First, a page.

The City of Carmel unveiled two initiatives at the March 4 city council meeting to provide support for people with disabilities.
The Specific Response Registry allows residents to voluntarily fill out a form that lets first responders know that someone in the home may have trouble leaving quickly in case of an emergency or that may require a specific response from emergency personnel.
The information is shared with the Carmel police and fire departments and the Hamilton County emergency dispatch center and will alert responders about the special conditions when they are sent to the scene.
“The more information we have prior to arriving on scene is helpful,” Carmel Fire Dept. Chief David Haboush said. “We believe this tool will allow all first responders in the City of Carmel an opportunity to produce better outcomes for all of our residents.”
City council member Laura Campbell, who has a daughter with epilepsy and cognitive disabilities, said she approached city leaders about launching the registry last fall and that they were immediately supportive of the idea.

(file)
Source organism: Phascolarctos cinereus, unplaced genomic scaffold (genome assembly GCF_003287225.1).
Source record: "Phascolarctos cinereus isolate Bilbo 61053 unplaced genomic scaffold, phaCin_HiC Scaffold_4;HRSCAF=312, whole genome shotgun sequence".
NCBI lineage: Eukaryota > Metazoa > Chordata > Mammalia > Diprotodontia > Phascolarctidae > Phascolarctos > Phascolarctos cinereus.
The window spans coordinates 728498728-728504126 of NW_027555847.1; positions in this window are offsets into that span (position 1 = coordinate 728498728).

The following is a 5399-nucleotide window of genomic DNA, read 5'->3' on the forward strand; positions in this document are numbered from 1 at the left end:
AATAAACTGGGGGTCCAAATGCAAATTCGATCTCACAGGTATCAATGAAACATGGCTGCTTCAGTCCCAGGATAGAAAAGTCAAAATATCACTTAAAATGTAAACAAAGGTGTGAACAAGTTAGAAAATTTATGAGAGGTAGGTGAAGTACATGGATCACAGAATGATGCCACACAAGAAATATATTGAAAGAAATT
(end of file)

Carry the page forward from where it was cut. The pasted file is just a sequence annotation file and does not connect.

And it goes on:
To learn more about the registry, visit carmel.in.gov/department-services/fire/forms-and-applicationsand click on the links to Specific Response Registry.
Campbell also announced the formation of the Carmel Advisory Committee on Disability, which she will co-chair with David Littlejohn, the city’s alternative transportation coordinator. She expects the committee to have approximately 12 members.
The committee will focus on improving accessibility throughout Carmel, encouraging employers to hire people with disabilities and create and promote social connections through events.
With March being Indiana Disability Awareness Month, the second Saturday Meet Me on Main event scheduled for 5 to 9 p.m. March 9 will feature artwork from Carmel High School students in the Life Skills class.
A make-and-take art project will be offered at 110 W. Main St. Suite 125, and 2019 Miss Indiana Teen USA Catie Combellick will be on site to promote her platform, #EveryoneAlways, which focuses on autism awareness. The campaign is inspired by Combellick’s nephew, who has autism, and encourages middle and high school students to practice simple acts of kindness.